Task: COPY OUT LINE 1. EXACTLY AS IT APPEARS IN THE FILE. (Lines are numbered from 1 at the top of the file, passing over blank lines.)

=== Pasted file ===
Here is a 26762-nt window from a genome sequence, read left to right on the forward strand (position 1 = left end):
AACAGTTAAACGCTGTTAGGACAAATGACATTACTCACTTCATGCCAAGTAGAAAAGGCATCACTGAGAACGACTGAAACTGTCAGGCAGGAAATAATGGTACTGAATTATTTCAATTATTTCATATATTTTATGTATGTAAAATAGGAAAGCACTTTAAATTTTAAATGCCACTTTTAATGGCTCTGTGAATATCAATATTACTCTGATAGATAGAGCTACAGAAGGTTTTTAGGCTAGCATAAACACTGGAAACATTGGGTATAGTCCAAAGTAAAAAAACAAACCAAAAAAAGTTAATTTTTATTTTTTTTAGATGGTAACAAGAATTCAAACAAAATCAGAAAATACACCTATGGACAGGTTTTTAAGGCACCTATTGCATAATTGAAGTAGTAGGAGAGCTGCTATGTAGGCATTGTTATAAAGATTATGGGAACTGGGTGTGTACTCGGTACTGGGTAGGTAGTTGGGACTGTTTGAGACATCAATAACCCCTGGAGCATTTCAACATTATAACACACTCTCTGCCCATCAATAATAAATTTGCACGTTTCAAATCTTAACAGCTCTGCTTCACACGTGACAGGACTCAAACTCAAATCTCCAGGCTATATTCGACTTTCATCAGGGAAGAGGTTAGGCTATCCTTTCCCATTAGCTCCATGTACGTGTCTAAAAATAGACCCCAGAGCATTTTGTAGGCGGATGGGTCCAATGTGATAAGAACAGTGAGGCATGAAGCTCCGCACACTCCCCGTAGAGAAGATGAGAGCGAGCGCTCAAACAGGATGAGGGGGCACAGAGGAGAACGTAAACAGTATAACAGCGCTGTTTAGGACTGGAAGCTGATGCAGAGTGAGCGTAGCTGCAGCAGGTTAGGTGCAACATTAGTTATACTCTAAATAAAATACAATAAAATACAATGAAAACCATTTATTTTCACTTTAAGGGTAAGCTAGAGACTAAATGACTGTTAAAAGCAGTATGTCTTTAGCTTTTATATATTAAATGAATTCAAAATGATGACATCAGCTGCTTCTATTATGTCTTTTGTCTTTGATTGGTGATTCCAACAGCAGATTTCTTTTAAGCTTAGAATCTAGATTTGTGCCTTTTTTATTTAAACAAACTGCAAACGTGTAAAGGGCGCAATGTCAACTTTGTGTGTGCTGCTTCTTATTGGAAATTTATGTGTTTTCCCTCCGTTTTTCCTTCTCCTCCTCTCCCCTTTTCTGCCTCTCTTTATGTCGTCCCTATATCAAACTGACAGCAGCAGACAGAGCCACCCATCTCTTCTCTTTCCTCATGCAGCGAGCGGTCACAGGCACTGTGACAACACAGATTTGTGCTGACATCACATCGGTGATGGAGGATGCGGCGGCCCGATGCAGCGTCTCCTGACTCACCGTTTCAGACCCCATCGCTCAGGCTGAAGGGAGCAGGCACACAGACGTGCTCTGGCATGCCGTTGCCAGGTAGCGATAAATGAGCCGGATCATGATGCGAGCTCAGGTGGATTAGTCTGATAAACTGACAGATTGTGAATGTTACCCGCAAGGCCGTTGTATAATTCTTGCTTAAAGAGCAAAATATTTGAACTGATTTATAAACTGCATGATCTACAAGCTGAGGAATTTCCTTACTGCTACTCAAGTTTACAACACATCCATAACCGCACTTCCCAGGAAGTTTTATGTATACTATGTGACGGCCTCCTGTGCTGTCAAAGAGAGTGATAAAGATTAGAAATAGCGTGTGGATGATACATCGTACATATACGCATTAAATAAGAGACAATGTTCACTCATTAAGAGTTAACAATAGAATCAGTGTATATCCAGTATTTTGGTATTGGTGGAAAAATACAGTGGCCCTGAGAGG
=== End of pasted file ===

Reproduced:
Here is a 26762-nt window from a genome sequence, read left to right on the forward strand (position 1 = left end):